A Georgian Era tragedy at a puppet show in 1727 resulted in 78 people dead, many of them children. The story begins with a man who owned a family-run puppet show who was named either Richard Shepherd (or perhaps Richard or Robert Sheppard). As he was passing through the village of Burwell, about 10 miles (16 km) north-east of Cambridge, with his wife, his daughter, and two servants, he decided to put on a show and rented a barn on 8 September.
Word quickly spread that Shepherd was going to perform that evening in a barn built of Warble stone and thatched with straw. (The site where the barn stood is today located in Cuckolds Row.) Young people and children were particularly excited to see the show, and attendance promised to be high because people would not have to travel far and because Shepherd was charging an entrance fee of 1d. Continue reading →
During the Georgian era, there were many “melancholy” accidents reported in the papers. The first one accident occurred in 1799 on 6 February at Morley Park, near Heage. A servant working for a Mr. Wildsmith was drawing water from a well with a bucket. According to the newspaper, all was going well until suddenly “the windlass slipt out of his hand, and catching hold of the rope to prevent the bucket from being broken, he was precipitated into the well, sixteen yards in depth.”
That wasn’t the only death that involved water in the Georgian Era. Another accident occurred on a Saturday morning in July of 1775. Two 24-year-old twin brothers named Sommerton went to bathe at a saltern that belonged to a Mr. Moxham at Lymington. The twins were said to be of good character and looked and behaved so much alike even their friends could barely tell them apart. However, one of the boys could not swim, and according to the newspaper, Continue reading →
Benjamin Franklin was the first to discover that lightning consisted of electric matter. This discovery helped people to understand “that lighting in passing from the clouds to the earth, or from the earth to the clouds, runs through the walls of a house, the trunk of tree, or other elevated objects.” Since Franklin’s time people have learned more about lightning. For instance, lightning strikes occur more in the summer than in winter, and from noon to midnight than from midnight to noon. Knowing these facts helps people to stay safer today. But in the 1700s, just as today, lightning strikes could occur anywhere, anytime, and just about anyone could be struck down by lightning. Continue reading →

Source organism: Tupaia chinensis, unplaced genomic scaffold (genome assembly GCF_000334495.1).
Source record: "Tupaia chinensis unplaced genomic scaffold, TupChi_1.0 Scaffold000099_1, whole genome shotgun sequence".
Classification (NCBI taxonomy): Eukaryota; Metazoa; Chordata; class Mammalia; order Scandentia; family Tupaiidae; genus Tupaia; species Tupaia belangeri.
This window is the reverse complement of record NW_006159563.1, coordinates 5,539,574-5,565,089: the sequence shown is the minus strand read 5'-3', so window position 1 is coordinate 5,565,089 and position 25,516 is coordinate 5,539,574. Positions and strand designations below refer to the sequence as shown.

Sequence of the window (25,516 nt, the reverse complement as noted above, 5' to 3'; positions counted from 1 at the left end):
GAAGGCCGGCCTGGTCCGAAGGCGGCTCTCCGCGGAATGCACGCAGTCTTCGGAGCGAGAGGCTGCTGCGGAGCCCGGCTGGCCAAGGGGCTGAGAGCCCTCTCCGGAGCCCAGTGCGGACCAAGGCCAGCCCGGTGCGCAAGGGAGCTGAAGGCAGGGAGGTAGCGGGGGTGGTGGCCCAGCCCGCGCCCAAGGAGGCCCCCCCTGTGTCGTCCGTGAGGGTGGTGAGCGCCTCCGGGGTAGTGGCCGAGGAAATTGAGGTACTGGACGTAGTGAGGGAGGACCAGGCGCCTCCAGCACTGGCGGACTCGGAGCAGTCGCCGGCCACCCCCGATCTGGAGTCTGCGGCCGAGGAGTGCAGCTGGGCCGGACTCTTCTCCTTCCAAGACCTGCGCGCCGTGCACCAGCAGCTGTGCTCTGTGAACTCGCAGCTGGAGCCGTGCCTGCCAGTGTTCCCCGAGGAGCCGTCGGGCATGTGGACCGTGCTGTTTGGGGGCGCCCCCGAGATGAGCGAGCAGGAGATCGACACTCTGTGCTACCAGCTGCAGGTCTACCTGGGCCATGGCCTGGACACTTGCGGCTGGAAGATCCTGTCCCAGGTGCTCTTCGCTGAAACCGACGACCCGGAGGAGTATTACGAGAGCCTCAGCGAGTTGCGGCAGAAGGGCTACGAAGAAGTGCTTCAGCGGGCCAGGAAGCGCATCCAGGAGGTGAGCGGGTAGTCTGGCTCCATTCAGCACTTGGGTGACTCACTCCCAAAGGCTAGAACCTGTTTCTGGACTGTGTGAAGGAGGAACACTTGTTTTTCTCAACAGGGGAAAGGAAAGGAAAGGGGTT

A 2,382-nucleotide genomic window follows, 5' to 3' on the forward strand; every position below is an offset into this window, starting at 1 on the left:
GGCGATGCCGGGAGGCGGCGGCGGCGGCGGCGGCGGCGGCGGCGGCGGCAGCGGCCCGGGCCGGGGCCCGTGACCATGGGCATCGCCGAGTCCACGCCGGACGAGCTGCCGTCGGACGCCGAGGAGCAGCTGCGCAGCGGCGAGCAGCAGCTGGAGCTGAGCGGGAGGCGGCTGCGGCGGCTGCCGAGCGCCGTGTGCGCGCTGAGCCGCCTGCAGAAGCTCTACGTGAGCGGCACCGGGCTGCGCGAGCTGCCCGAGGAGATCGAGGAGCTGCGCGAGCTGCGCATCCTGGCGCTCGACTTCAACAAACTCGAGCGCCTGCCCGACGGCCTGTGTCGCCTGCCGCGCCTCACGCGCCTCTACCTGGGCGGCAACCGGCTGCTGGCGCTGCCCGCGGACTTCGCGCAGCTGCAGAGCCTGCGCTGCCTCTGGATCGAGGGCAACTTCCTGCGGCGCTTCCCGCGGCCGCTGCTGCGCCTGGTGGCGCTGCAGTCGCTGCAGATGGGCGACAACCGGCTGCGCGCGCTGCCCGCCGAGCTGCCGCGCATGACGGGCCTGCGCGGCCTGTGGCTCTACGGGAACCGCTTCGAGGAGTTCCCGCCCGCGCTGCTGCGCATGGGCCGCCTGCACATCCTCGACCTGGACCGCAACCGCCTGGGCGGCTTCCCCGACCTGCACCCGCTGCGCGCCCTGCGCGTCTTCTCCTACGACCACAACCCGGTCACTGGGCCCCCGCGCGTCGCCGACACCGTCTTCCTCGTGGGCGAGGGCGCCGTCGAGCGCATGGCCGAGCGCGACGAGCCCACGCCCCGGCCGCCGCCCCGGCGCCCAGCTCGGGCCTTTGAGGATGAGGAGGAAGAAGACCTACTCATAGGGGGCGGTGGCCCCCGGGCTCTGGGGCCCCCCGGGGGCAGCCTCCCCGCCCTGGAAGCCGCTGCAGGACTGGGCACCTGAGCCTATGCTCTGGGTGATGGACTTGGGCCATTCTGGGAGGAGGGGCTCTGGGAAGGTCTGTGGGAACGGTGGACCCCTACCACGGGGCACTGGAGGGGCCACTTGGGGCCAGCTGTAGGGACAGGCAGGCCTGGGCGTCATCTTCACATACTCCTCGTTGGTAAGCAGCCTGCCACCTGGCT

The heroine of the seas, Grace Horsley Darling, was the daughter of a lighthouse keeper. Grace was born in the month of November on the 24th in 1815, and she was twenty-four when fate came knocking at her door. It happened at daybreak on 7 September 1838. At the time, Grace was sleeping but a noise awoke her. She then looked out her bedroom window from the Longstone lighthouse, and in the distance, she noticed the wreckage of the Forfarshire.
The Forfarshire was a 300-ton steamer that left Hull heading to Dundee with 62 people aboard. However, before it left, Mrs. Dawson, a passenger in steerage, realized something was not right. She thought about leaving the ship but did not. In the end, her concerns were justified because once at sea the steamer struggled. The boiler was not working properly, and when the storm began, the ship was left to mercy of the tempestuous sea. Continue reading →
Theatre fires were a big problem in the 1800s. Some fires happened after hours when theatres were closed, but fires also occurred when people were in the building, on stage, or seated in the auditorium. Fires with people present were the most worrisome as lives were endangered and people were often injured or killed.